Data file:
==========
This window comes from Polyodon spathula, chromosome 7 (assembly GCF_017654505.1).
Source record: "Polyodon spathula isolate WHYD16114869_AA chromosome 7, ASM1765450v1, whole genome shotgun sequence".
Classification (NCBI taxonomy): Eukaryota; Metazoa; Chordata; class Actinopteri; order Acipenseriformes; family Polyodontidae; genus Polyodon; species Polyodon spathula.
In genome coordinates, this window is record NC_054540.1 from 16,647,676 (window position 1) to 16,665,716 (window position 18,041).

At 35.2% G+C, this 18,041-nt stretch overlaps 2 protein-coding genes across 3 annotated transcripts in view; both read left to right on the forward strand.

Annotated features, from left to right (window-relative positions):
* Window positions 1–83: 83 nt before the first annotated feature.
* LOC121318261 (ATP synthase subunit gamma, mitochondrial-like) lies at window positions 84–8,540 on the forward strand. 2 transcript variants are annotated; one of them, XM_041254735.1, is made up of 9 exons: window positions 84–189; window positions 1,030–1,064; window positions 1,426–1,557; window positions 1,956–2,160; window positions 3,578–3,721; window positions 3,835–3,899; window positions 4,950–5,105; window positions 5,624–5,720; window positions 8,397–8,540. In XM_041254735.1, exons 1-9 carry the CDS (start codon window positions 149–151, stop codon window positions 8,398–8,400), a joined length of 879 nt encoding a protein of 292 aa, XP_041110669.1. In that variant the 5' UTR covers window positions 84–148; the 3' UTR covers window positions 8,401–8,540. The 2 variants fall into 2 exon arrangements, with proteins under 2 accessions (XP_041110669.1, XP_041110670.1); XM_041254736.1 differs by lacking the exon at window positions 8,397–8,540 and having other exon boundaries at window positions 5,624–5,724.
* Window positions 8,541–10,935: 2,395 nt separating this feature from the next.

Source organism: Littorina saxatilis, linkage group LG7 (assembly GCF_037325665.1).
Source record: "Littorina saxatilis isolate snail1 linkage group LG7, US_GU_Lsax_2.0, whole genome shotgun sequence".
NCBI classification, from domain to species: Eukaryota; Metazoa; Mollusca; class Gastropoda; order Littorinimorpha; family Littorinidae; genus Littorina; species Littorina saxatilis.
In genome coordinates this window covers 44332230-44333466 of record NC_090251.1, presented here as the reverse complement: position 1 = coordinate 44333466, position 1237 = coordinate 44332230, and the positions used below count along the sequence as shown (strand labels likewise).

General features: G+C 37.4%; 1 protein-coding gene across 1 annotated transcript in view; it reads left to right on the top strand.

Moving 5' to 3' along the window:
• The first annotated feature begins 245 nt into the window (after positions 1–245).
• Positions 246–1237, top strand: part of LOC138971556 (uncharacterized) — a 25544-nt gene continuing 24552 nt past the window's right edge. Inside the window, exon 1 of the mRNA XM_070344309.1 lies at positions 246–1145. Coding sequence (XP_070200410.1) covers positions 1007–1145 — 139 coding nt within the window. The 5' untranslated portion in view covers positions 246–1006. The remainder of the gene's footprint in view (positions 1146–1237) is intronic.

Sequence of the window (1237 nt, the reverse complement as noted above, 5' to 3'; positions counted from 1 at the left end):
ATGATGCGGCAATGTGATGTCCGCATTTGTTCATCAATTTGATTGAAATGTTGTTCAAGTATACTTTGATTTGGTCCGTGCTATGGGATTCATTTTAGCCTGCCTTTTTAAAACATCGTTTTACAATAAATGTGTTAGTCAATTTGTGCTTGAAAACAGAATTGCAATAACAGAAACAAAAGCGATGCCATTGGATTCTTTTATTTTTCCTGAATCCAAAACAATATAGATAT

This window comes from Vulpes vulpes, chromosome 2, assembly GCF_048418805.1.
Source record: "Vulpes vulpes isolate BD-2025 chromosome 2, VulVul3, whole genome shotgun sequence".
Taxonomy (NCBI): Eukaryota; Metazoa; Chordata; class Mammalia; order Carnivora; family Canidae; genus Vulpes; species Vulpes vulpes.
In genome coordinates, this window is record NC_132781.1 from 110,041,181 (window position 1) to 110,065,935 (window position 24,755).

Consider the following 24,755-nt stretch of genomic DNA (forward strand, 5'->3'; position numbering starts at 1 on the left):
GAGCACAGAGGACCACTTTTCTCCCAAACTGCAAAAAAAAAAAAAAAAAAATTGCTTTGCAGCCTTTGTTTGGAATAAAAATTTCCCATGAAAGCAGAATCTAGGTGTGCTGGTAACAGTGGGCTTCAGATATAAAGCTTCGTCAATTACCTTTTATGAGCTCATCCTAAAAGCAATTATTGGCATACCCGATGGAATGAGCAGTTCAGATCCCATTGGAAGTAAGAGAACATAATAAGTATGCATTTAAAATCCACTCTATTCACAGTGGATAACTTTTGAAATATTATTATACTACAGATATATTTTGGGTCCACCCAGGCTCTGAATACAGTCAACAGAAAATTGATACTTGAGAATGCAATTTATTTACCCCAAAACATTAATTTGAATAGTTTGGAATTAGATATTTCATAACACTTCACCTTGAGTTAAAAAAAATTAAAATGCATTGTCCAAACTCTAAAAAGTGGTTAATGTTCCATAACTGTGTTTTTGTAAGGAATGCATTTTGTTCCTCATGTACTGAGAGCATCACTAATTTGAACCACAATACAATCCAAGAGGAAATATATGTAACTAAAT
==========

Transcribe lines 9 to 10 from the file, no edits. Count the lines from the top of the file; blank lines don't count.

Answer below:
* Window positions 8,541–10,935: 2,395 nt separating this feature from the next.

Source organism: Littorina saxatilis, linkage group LG7 (assembly GCF_037325665.1).